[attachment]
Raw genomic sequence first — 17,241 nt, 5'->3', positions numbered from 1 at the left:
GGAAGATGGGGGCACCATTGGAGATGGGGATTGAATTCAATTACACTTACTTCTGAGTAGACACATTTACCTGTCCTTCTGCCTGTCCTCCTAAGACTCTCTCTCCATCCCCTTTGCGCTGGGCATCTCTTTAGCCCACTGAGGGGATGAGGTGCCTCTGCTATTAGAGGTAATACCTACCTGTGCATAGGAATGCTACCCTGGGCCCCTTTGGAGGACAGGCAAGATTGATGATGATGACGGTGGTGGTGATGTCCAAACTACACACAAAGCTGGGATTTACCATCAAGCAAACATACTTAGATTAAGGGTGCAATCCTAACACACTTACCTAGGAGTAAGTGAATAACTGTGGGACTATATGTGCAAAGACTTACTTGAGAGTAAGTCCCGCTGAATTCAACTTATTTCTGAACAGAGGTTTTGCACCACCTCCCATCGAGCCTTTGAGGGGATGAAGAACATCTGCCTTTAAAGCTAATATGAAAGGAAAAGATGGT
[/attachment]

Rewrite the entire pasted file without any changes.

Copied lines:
Raw genomic sequence first — 17,241 nt, 5'->3', positions numbered from 1 at the left:
GGAAGATGGGGGCACCATTGGAGATGGGGATTGAATTCAATTACACTTACTTCTGAGTAGACACATTTACCTGTCCTTCTGCCTGTCCTCCTAAGACTCTCTCTCCATCCCCTTTGCGCTGGGCATCTCTTTAGCCCACTGAGGGGATGAGGTGCCTCTGCTATTAGAGGTAATACCTACCTGTGCATAGGAATGCTACCCTGGGCCCCTTTGGAGGACAGGCAAGATTGATGATGATGACGGTGGTGGTGATGTCCAAACTACACACAAAGCTGGGATTTACCATCAAGCAAACATACTTAGATTAAGGGTGCAATCCTAACACACTTACCTAGGAGTAAGTGAATAACTGTGGGACTATATGTGCAAAGACTTACTTGAGAGTAAGTCCCGCTGAATTCAACTTATTTCTGAACAGAGGTTTTGCACCACCTCCCATCGAGCCTTTGAGGGGATGAAGAACATCTGCCTTTAAAGCTAATATGAAAGGAAAAGATGGT